British authorities are planning to investigate this winter’s influx of mysterious car breakdowns amid suspicion that they could be linked to imported diesel from Russia.
There were hundreds of breakdowns recorded across Britain at the end of 2013, particularly in the northeast of England and Scotland. Vehicles reported to have had their engine filters blocked by a gel-like substanceâ€, according to Reuters. It is now suspected that the faults were because of substandard fuel specifically diesel imported from Russia that clogged up engine filters in the colder weather.
This surge in faulty cars being taken in to dealerships, mechanics or garages could have had various knock-on effects for motor traders and their motor trade insurance policies. Not only would there have been a spike in the amount of work being undertaken by mechanics to resolve the problems caused by the diesel, but many older vehicles would have been traded in when repairs did not make economic sense. All of the affected companies would need to ensure their motor trade insurance policy is robust enough to handle large increases in work, which could include bringing in extra staff or dealing in a broader range of vehicle-type.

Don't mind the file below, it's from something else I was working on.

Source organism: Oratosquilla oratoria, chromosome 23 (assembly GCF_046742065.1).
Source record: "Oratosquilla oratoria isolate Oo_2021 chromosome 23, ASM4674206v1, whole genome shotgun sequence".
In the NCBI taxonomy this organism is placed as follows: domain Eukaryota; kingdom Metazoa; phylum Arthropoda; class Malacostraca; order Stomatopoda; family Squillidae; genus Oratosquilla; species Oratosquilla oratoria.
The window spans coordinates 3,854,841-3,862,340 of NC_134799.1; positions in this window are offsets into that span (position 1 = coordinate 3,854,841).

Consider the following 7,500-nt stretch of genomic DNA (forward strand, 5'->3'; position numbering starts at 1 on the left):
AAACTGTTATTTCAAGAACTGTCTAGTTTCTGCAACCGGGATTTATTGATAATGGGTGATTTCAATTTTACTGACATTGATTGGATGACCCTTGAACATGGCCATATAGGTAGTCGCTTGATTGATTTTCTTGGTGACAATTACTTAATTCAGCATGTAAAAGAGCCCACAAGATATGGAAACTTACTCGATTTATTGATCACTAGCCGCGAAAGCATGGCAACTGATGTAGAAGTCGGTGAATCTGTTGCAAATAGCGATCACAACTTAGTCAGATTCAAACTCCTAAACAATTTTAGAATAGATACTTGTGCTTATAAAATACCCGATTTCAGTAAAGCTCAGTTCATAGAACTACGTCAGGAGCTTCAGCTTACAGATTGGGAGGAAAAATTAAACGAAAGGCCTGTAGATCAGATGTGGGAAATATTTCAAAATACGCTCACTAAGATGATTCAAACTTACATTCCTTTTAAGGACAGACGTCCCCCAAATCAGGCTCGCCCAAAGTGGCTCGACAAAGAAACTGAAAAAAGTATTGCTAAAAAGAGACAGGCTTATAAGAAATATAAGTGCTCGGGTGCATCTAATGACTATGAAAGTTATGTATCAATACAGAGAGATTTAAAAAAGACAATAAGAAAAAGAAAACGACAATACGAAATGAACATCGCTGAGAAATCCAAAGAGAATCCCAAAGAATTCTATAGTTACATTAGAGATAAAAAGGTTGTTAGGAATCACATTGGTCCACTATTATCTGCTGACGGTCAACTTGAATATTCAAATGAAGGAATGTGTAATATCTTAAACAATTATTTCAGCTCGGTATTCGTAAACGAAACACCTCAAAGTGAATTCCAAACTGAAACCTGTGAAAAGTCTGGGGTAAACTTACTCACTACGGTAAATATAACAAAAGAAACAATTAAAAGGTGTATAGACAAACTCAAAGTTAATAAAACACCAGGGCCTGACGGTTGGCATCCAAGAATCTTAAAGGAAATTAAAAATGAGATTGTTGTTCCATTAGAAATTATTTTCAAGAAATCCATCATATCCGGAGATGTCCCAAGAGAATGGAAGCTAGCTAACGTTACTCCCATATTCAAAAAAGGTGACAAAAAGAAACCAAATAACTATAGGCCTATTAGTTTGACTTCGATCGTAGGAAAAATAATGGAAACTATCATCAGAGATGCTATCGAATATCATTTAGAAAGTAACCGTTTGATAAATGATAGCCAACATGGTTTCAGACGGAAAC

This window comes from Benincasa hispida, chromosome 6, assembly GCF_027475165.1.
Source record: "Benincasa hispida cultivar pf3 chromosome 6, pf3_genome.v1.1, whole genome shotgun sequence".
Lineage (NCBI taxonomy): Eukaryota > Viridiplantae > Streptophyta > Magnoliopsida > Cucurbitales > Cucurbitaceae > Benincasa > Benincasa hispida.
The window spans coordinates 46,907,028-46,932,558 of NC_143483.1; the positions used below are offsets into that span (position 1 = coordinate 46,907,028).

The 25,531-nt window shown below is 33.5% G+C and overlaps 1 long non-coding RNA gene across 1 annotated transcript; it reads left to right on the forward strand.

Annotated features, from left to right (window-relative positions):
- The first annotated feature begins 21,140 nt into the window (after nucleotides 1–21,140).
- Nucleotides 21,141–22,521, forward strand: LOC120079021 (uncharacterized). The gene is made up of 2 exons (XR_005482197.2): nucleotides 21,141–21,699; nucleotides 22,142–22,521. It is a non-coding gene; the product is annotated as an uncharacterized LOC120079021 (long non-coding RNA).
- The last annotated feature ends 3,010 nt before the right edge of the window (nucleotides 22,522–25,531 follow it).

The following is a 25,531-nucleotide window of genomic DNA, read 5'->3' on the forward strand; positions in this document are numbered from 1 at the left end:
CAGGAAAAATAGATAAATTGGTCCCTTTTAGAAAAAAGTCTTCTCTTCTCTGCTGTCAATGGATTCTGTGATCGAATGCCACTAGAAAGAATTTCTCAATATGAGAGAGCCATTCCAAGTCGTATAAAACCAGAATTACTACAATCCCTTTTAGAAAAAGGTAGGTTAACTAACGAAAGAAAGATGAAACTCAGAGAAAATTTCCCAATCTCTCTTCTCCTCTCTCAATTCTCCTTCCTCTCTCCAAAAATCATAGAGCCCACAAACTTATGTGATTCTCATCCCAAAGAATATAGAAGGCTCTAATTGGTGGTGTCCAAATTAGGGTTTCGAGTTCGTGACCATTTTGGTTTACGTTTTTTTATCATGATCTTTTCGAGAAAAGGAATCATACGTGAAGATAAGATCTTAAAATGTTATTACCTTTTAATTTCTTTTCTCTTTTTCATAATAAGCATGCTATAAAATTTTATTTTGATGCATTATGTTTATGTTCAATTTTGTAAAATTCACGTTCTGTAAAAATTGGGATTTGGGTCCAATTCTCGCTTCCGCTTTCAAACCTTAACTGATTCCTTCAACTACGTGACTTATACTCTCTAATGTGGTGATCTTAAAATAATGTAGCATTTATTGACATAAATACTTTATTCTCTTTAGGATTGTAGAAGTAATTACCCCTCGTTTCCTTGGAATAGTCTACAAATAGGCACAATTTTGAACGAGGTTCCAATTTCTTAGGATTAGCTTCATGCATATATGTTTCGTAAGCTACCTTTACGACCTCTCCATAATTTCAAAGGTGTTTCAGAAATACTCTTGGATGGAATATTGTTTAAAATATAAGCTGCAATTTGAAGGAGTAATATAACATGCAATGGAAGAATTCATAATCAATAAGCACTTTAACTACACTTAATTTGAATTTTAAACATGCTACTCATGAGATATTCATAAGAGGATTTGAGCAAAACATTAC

Subsequently, the British Standard Institute announced last week that it has launched an investigation into the spate of breakdowns. Meanwhile, the members of the UK Petroleum Industry Association (UKPIA) BP, Essar, Esso, Shell, Phillipps 66, Total and Valero have begun screening diesel for â€˜filter blocking tendency\’ (FBT).
The FBT tests will be carried out to examine whether the low sulphur diesel contained the necessary anti-freeze agents it required to ensure the fuel functions properly during the cold winter months. If the results show that the diesel was responsible, as suspected, then Reuters claimed it could lead to serious disruptions with Britain\’s diesel fuel supply, of which 40 per cent comes from Russia.
A UKPIA memo stated that the FBT tests would remain in place until 15 April, after which time the results would be assessed.
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